During my day out at Tate Britain, I visited a great many exhibitions including Sculpture Victorious. This exhibition looks at the development of the art form during the Victorian era. Victoria and Albert encouraged and commissioned work, as did the state, and this helped to encourage a “golden age” of sculpture.
The first section explores images of Queen Victoria herself, from Francis Chantrey’s 1839 young and sensual marble bust to Alfred Gilbert’s 1887-9 marble bust and Edward Onslow Ford’s 1897 bronze bust, made only a few years before Victoria died. Her image was familiar to all her subjects as it was dispersed throughout the country on cameos, medals and coins – some of which are displayed here, including Canadian and Indian coins, a Crimea medal and a Great Exhibition medal – as well as large and small busts. The item I found particularly interesting was Benjamin Cheverton’s 1842 bust, a copy of Chantrey’s made using Cheverton’s ingenious “reducing machine”.
The nineteenth century saw a growth of interest in Britain’s history, particularly its medieval past. This was evident in the Houses of Parliament, designed in a Gothic style, and the fascination with the “Age of Chivalry” and church history. The House of Lords was decorated with models of the Magna Carta barons by James Sherwood Westmacott, including the Earl of Winchester (d. 1219), whose model has been loaned to this exhibition. Edmund Cotterill’s Eglinton Trophy is a beautiful and intricate example of medieval-inspired design, while many medieval tombs were conserved and their casts displayed at the Crystal Palace, including that of Eleanor of Aquitaine.
The classical world also inspired the Victorians, particularly the Parthenon marbles, casts and miniatures of which were sold and toured the country. Hamo Thornycroft’s bronze sculpture of Teucer (1881), a Greek archer named in the Iliad, was well received while John Gibson, a leading British neoclassicist, created Hylas surprised by the Naiades (1826-c.36) in marble. The Devonshire Parure (1856), a glorious collection of jewels, was inspired by classical style while Frederic Leighton’s bronze An Athlete Wrestling with a Python (1877) is particularly impressive.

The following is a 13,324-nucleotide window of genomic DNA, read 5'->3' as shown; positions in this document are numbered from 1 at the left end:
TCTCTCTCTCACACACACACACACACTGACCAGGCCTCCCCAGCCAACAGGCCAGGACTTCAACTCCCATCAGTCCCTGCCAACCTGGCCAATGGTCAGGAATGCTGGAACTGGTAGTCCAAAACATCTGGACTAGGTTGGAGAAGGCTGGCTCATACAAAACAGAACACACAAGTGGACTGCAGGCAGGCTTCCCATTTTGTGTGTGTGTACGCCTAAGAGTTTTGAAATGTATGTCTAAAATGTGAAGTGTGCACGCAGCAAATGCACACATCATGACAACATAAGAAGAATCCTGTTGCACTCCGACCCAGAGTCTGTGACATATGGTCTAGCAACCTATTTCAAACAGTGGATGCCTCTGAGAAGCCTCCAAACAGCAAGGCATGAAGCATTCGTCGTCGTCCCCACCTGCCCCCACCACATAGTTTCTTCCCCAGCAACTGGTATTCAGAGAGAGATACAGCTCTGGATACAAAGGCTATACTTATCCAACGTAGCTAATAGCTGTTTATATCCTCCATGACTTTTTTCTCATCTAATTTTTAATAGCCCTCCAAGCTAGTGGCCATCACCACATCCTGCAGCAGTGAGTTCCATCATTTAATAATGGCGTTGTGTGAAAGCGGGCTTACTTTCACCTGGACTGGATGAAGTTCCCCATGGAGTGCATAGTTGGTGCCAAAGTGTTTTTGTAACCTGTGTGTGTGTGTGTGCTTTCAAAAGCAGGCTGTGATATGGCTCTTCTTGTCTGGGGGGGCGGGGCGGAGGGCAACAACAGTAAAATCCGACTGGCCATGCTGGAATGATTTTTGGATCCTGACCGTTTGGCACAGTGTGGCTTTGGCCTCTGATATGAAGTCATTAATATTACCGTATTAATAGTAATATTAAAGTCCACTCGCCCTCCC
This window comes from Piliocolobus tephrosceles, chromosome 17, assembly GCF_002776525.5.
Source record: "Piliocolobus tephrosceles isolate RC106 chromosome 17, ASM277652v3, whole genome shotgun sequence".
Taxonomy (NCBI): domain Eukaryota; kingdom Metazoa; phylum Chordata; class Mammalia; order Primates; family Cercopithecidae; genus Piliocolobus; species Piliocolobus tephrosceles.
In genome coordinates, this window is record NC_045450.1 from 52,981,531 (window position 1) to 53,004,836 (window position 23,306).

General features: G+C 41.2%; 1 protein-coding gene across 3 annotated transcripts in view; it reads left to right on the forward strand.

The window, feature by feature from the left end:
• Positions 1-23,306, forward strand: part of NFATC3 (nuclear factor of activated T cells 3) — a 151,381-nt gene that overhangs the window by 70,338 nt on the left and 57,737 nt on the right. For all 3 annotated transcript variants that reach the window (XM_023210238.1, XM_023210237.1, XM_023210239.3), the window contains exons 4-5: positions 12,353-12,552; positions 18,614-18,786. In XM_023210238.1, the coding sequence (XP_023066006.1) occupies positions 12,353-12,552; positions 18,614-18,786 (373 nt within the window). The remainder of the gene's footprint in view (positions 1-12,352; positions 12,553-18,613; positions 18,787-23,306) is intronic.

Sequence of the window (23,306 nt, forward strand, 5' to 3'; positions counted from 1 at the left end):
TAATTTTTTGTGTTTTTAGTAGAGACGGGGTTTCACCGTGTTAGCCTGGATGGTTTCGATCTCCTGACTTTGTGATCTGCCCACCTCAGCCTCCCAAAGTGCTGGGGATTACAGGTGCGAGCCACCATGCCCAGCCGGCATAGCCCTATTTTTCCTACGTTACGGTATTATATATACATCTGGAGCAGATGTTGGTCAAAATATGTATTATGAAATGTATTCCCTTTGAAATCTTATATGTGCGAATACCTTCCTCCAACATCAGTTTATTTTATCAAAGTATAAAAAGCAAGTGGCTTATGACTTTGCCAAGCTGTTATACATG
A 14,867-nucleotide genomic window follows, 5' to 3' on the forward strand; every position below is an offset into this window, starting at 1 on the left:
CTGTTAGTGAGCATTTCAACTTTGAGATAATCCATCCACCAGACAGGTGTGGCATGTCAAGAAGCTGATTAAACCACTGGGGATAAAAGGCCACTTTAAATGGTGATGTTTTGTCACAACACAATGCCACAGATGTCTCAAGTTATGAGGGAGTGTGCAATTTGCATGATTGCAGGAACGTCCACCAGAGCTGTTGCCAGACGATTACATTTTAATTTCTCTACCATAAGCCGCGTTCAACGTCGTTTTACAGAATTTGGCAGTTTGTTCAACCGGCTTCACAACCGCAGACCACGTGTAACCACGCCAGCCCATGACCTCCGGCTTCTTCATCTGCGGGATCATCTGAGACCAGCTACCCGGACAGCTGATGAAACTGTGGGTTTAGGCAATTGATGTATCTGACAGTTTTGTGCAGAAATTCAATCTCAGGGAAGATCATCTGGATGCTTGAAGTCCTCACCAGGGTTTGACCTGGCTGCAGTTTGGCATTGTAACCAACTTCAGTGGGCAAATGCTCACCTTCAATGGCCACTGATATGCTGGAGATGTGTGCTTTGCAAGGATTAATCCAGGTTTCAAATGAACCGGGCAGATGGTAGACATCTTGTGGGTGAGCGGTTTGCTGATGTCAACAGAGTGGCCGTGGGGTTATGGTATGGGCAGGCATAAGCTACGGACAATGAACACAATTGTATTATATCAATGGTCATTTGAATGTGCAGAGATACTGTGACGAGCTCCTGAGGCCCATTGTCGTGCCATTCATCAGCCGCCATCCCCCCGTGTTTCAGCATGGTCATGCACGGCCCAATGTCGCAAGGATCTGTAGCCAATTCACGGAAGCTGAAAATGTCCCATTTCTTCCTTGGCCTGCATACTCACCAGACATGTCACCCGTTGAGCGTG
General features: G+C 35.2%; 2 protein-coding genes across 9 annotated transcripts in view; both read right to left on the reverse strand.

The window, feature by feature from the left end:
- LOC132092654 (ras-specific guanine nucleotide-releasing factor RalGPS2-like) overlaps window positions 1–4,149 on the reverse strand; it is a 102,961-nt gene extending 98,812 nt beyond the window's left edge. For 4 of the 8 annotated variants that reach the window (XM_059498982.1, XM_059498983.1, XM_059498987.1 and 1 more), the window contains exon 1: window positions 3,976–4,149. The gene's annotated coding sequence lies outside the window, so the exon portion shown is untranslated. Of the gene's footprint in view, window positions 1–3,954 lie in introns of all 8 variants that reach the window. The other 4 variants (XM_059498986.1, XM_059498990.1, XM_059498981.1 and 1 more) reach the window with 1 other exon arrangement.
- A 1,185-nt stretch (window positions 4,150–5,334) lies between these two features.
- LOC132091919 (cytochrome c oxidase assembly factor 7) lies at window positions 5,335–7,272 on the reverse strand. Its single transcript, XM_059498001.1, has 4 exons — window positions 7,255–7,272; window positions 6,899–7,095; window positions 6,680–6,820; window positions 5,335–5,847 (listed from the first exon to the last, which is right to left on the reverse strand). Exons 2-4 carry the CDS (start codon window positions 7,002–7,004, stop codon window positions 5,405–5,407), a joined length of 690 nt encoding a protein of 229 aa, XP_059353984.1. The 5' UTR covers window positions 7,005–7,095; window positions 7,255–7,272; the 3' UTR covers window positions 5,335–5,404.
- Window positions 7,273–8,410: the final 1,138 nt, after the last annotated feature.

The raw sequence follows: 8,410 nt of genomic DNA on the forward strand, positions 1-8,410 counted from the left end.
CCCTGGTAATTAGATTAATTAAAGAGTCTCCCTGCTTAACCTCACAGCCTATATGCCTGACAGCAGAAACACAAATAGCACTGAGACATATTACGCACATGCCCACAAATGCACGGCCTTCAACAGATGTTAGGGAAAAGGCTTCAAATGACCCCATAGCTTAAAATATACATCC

The Great Exhibition showcased fine examples of sculpture from Britain and abroad. Minto & Co.’s Peacock (1873) and Elephant (1889) are attractive and bright; made of lead and tin-glazed earthenware, they exemplify the link between sculpture and manufacturing. Mid-19th century ivory sculptures from Barhampur in India are ornate and beautiful, while Thomas Wilkinson Wallis’s Partridges and Ivy (1871), made of limewood, is breathtakingly delicate and stunning. Sculptures of a Greek slave and an American slave helped to fuel the anti-slavery campaign. I was particularly impressed by Raffaele Monti’s Veiled Vestal (1847), a marble sculpture with remarkably realistic drapes veiling a young woman’s face.
The Victorian era saw the construction of more public statues than any other, designed largely for commemorative purposes. Still famous to this day is Alfred Gilbert’s 1893 Shaftesbury monument, a memorial to Lord Shaftesbury, most commonly known as the Statue of Eros in Piccadilly Circus. A statue of King Alfred by Hamo Thornycroft was erected in Winchester in 1901, accompanied by a carefully choreographed unveiling, and Alfred Stevens won the Wellington Commission to create a memorial to the Duke of Wellington in St Paul’s Cathedral.
The final section of the exhibition looks at individual craftsmanship, with examples including A Royal Game (1906-11) by William Reynolds-Stephens, an impressive piece of bronze, wood and stone showing Elizabeth I and Philip II of Spain playing chess. Another piece that caught my eye was Perseus and the Graiae (1877-88) by Edward Burne-Jones.
I have an interest in the Victorian period and this exhibition allowed me to learn about an area of Victorian art that I hadn’t really thought about before. Definitely recommended.